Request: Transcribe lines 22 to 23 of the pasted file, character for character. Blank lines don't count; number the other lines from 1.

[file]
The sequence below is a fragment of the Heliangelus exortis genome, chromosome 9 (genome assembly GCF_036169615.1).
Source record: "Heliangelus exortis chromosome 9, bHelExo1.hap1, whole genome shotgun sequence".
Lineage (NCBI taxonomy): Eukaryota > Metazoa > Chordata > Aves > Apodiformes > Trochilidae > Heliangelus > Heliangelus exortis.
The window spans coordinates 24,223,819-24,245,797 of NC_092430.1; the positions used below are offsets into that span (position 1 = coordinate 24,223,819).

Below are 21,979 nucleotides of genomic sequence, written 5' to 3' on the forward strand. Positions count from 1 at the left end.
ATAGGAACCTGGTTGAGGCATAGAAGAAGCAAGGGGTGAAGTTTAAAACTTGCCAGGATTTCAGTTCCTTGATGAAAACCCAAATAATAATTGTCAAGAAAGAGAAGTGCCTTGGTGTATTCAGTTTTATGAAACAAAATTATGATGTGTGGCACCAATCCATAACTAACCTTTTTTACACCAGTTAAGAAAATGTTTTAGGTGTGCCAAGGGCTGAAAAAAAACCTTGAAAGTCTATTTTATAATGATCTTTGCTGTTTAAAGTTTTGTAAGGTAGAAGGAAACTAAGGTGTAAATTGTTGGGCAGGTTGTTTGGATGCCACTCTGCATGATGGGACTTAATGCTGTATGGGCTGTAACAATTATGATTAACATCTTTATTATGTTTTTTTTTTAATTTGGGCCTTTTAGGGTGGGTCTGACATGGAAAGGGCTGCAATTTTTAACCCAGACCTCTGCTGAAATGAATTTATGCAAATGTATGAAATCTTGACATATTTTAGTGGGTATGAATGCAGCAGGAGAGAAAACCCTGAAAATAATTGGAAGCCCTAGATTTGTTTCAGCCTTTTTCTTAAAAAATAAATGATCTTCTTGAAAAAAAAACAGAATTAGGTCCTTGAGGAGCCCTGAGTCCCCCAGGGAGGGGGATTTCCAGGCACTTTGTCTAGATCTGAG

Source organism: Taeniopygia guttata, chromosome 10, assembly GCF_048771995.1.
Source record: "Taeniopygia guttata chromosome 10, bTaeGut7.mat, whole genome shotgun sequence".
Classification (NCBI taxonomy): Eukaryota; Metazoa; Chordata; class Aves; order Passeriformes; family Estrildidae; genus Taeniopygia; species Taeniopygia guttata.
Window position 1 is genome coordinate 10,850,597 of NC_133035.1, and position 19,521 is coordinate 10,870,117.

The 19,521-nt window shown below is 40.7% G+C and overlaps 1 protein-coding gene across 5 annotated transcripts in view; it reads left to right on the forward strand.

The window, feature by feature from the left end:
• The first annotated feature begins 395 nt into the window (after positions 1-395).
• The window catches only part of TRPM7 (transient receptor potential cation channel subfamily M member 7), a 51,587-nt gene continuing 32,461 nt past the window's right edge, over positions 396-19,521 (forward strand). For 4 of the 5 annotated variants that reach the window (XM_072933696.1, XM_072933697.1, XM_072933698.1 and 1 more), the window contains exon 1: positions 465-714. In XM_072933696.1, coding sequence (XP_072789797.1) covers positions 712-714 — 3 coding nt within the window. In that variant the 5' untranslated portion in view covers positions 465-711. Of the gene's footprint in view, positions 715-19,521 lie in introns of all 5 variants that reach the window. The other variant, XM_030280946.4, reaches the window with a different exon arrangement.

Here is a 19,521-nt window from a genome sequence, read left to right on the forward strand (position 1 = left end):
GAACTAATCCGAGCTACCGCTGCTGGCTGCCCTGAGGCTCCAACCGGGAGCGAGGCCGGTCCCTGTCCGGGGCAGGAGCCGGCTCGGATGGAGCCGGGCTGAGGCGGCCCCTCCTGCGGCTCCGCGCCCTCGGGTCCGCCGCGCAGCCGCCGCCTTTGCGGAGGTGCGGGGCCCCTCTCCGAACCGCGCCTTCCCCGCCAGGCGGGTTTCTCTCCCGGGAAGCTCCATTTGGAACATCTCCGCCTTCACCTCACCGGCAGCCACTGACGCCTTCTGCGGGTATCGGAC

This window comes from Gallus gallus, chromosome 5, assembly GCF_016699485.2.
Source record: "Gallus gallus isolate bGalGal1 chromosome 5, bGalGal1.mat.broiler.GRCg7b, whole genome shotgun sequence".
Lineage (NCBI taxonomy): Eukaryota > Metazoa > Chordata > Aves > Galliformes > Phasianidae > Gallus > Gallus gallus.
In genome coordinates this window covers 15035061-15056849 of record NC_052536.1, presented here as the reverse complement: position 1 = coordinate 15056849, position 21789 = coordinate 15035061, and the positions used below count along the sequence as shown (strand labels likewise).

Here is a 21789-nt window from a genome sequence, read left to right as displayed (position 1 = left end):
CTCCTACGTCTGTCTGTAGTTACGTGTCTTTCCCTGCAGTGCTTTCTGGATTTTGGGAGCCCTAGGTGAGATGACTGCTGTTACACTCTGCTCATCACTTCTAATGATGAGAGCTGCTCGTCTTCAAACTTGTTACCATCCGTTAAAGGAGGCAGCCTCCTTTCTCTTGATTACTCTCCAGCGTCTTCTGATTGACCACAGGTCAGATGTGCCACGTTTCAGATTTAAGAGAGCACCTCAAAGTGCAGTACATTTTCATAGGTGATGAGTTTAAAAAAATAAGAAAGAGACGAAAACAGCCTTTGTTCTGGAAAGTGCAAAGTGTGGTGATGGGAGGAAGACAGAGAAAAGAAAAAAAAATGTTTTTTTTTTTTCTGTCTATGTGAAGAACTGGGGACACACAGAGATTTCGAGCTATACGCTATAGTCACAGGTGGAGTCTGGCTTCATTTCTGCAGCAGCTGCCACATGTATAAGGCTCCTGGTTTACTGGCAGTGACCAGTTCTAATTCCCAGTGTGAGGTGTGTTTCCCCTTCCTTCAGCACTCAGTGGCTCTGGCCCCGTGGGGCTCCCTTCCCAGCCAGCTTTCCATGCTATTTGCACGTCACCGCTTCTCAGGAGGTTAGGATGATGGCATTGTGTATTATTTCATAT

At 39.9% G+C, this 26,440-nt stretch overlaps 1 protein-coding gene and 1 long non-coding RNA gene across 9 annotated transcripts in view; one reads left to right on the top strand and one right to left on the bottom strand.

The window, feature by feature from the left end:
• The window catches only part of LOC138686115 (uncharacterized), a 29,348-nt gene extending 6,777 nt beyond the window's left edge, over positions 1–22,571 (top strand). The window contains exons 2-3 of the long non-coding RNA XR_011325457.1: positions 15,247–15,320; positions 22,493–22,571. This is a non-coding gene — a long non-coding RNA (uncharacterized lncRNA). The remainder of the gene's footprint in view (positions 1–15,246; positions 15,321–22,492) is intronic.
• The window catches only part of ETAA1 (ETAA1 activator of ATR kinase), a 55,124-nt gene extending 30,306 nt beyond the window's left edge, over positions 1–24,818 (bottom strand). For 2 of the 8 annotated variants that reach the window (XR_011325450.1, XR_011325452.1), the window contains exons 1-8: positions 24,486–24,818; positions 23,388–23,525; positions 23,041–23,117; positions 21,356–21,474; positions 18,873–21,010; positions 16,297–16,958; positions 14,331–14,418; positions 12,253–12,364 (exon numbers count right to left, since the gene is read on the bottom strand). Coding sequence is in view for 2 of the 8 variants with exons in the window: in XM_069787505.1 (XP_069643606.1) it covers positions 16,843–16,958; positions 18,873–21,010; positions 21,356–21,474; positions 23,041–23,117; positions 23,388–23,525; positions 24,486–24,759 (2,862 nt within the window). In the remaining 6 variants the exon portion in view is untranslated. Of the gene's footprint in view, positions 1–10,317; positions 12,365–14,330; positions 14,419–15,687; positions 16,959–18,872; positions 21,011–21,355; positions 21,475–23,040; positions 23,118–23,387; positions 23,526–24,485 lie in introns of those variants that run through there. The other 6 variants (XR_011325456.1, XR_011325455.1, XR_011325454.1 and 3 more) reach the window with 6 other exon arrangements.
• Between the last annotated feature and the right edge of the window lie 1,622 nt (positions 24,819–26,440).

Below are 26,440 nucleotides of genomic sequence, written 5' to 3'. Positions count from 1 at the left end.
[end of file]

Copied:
CTCCTACGTCTGTCTGTAGTTACGTGTCTTTCCCTGCAGTGCTTTCTGGATTTTGGGAGCCCTAGGTGAGATGACTGCTGTTACACTCTGCTCATCACTTCTAATGATGAGAGCTGCTCGTCTTCAAACTTGTTACCATCCGTTAAAGGAGGCAGCCTCCTTTCTCTTGATTACTCTCCAGCGTCTTCTGATTGACCACAGGTCAGATGTGCCACGTTTCAGATTTAAGAGAGCACCTCAAAGTGCAGTACATTTTCATAGGTGATGAGTTTAAAAAAATAAGAAAGAGACGAAAACAGCCTTTGTTCTGGAAAGTGCAAAGTGTGGTGATGGGAGGAAGACAGAGAAAAGAAAAAAAAATGTTTTTTTTTTTTCTGTCTATGTGAAGAACTGGGGACACACAGAGATTTCGAGCTATACGCTATAGTCACAGGTGGAGTCTGGCTTCATTTCTGCAGCAGCTGCCACATGTATAAGGCTCCTGGTTTACTGGCAGTGACCAGTTCTAATTCCCAGTGTGAGGTGTGTTTCCCCTTCCTTCAGCACTCAGTGGCTCTGGCCCCGTGGGGCTCCCTTCCCAGCCAGCTTTCCATGCTATTTGCACGTCACCGCTTCTCAGGAGGTTAGGATGATGGCATTGTGTATTATTTCATAT

At 39.9% G+C, this 26,440-nt stretch overlaps 1 protein-coding gene and 1 long non-coding RNA gene across 9 annotated transcripts in view; one reads left to right on the top strand and one right to left on the bottom strand.